(Clearwisdom.net) Yu Qian lived in Qiantang City during the Ming Dynasty (now Hangzhou City, Zhejiang Province). When he was seven years old, a monk predicted he would be a "Prime minister who would save the country." Yu Qian later became a famous general. He received many awards for outstanding achievement, and accepted many key military positions in his lifetime. He was a good man, righteous, honest and fair. He did not pander to those of higher rank, yet was well respected by all.

Yu Qian was deeply concerned about the lives of the people. During his tenure as the circuit inspector for two provinces, the people looked up to and respected him like a parent. A poem praising him was widespread there: "Heaven sends a kind officer to save the two provinces."

Whenever an officer from outlying regions went to visit the capital, he was expected to take a large amount of money and local specialties to bribe higher officers. Yu Qian went to the capital empty-handed every time. He never took any gifts or bribed anyone. Henan Province was well known for its mushrooms and incense. Officials advised him that if he wouldn't take gold, silver, or pearls to the higher ranking officials he was to meet, he should at least take some mushrooms and incense. Yu Qian raised his arms and said amusingly that all he would take with him was the cool breeze in his sleeves. In later years, people used the phrase "cool breeze in his sleeves" to praise officials with uncorrupted character. This is where the phrase, which is popular in China, originates.

Although Yu Qian held key positions, he insisted on living a frugal life. The rooms in his house were very simple and functional; they served only to shelter him from wind and rain. Except for the robes and swords given by the Emperor, his house had not a single valuable item. The Emperor awarded him a huge mansion near Xihuamen. He said: "Our country is suffering from many difficulties. How dare I, as a servant, seek luxury and comfort?" He firmly declined the award.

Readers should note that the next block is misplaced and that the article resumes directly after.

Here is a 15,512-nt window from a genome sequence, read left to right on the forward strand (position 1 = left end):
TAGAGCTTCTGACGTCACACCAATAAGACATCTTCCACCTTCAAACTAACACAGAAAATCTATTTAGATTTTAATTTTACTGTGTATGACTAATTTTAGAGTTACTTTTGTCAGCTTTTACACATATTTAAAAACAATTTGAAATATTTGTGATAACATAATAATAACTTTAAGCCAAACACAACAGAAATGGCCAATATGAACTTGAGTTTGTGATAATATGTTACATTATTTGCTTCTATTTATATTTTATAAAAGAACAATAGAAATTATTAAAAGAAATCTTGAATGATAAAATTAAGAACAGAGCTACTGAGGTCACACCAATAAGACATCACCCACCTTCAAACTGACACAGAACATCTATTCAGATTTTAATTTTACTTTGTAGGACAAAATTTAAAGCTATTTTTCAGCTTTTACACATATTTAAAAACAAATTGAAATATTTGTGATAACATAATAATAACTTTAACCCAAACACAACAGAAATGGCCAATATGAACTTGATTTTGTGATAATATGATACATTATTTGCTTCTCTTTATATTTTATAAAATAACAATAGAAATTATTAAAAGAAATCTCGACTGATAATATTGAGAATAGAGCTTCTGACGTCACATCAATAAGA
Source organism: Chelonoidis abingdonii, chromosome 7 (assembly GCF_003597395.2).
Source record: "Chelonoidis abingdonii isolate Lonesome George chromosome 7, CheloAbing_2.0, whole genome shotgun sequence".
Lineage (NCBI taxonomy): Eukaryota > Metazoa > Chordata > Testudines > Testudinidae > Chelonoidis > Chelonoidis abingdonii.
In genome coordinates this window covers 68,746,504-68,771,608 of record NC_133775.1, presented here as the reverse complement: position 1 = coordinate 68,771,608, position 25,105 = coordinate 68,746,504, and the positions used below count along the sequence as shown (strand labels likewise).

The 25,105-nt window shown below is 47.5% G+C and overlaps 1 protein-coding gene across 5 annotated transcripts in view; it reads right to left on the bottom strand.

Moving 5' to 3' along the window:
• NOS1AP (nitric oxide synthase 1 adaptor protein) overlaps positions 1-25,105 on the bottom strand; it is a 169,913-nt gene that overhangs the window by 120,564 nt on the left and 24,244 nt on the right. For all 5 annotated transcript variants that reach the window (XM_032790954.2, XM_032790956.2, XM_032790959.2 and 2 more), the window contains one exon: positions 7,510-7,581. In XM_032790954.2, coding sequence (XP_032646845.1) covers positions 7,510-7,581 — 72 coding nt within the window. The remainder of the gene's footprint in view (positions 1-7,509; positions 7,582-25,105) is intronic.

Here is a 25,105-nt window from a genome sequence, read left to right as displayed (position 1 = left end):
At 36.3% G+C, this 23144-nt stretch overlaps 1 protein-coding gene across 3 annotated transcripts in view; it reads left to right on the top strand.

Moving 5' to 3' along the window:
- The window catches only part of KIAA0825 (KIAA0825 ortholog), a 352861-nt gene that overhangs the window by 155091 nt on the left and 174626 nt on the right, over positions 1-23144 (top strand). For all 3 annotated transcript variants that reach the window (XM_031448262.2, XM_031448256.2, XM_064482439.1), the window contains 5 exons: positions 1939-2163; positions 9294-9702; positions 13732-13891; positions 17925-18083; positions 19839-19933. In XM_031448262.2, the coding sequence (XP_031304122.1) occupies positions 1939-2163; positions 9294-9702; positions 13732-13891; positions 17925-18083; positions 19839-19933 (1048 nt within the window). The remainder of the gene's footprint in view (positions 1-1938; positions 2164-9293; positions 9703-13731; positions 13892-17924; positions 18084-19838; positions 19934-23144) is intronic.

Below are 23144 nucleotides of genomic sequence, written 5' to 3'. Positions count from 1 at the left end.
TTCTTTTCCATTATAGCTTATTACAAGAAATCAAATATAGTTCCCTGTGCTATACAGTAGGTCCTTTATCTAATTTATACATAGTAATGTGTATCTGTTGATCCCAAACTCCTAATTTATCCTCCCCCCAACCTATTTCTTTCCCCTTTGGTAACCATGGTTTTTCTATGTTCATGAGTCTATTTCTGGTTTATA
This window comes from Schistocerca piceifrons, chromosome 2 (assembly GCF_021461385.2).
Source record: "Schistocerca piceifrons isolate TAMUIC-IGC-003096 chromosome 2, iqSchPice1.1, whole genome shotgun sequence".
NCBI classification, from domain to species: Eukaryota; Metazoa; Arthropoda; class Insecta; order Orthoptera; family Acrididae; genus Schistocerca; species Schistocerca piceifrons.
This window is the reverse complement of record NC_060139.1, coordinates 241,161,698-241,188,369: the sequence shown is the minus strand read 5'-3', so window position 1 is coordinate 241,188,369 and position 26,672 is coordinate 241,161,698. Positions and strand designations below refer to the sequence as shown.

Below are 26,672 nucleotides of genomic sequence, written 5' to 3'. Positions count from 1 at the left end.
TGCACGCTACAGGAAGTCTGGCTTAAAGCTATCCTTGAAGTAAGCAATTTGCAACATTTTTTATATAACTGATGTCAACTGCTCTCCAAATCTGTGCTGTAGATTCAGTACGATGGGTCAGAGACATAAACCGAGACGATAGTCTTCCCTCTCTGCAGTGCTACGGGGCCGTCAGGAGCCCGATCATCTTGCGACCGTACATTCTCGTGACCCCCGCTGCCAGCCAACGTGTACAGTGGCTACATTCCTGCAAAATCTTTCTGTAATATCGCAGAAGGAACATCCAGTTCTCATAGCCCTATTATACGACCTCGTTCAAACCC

Yu Qian made huge contributions, yet he never mentioned his contributions. One time when he won a big victory in a war, Shi Xiang, a fighting marshal, whose contribution was less than Yu Qian, was awarded Shihou (a high rank in society that could be passed on to one's descendants). The marshal felt guilty and wrote a letter to the Emperor to recommend Yu Qian's son, Yu Mian. The Emperor issued an imperial summons to invite Yu Mian to the capital. Yu Mian thanked the Emperor but declined to come to the capital. Yu Qian said: "Our country has many difficulties. As your servant, I cannot be concerned about my own interest." He expressed his view firmly: "I cannot let my son abuse my achievement."

Yu Qian set famous loyal and righteous personalities in history as examples for himself. He refused to yield to power. He was fair and righteous all his life. He wrote two poems, North Wind Blowing and Ode to Limestone, expressing his aspirations. Solemn righteousness and a fearless spirit uphold the principles flowing from the words of his poems, the principles of Yu Qian's life.

In later years, Yu Qian was sentenced to death after being falsely accused by corrupt officials. He was buried in the mountain area of Santai in the West Lake. His tomb was some distance from, but faced the tomb of Yue Fei--a general who was well known for his loyalty and righteousness. Loyal and righteous people and souls have been praised for thousands of years!